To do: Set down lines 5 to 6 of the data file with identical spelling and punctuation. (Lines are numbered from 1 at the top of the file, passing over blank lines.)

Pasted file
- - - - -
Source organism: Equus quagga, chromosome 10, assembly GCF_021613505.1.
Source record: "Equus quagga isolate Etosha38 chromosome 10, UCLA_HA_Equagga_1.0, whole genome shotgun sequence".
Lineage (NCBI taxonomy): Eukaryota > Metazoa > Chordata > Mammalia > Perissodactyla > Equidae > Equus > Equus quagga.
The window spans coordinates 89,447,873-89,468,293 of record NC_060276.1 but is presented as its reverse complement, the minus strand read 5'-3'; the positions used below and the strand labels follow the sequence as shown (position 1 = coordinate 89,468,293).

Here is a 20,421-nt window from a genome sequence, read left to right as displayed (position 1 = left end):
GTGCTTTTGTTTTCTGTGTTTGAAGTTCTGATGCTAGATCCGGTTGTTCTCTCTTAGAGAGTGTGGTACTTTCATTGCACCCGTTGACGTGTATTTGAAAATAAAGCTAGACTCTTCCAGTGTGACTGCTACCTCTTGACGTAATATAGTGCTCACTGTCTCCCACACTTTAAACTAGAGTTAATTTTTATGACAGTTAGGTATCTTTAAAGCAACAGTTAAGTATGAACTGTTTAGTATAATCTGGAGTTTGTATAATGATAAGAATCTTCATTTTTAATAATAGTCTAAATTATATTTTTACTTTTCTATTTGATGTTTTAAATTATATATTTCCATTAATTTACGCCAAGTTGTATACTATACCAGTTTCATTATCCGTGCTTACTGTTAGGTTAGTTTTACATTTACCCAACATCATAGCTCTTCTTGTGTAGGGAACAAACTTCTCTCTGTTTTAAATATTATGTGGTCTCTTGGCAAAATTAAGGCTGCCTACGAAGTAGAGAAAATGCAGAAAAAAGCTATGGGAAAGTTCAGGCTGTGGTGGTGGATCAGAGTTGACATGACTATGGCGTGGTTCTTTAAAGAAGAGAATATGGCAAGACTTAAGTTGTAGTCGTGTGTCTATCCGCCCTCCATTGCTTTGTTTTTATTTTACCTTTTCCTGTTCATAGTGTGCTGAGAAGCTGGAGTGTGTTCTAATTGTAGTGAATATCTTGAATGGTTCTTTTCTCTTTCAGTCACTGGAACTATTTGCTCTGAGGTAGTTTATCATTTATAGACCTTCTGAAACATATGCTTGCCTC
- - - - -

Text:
Here is a 20,421-nt window from a genome sequence, read left to right as displayed (position 1 = left end):
GTGCTTTTGTTTTCTGTGTTTGAAGTTCTGATGCTAGATCCGGTTGTTCTCTCTTAGAGAGTGTGGTACTTTCATTGCACCCGTTGACGTGTATTTGAAAATAAAGCTAGACTCTTCCAGTGTGACTGCTACCTCTTGACGTAATATAGTGCTCACTGTCTCCCACACTTTAAACTAGAGTTAATTTTTATGACAGTTAGGTATCTTTAAAGCAACAGTTAAGTATGAACTGTTTAGTATAATCTGGAGTTTGTATAATGATAAGAATCTTCATTTTTAATAATAGTCTAAATTATATTTTTACTTTTCTATTTGATGTTTTAAATTATATATTTCCATTAATTTACGCCAAGTTGTATACTATACCAGTTTCATTATCCGTGCTTACTGTTAGGTTAGTTTTACATTTACCCAACATCATAGCTCTTCTTGTGTAGGGAACAAACTTCTCTCTGTTTTAAATATTATGTGGTCTCTTGGCAAAATTAAGGCTGCCTACGAAGTAGAGAAAATGCAGAAAAAAGCTATGGGAAAGTTCAGGCTGTGGTGGTGGATCAGAGTTGACATGACTATGGCGTGGTTCTTTAAAGAAGAGAATATGGCAAGACTTAAGTTGTAGTCGTGTGTCTATCCGCCCTCCATTGCTTTGTTTTTATTTTACCTTTTCCTGTTCATAGTGTGCTGAGAAGCTGGAGTGTGTTCTAATTGTAGTGAATATCTTGAATGGTTCTTTTCTCTTTCAGTCACTGGAACTATTTGCTCTGAGGTAGTTTATCATTTATAGACCTTCTGAAACATATGCTTGCCTC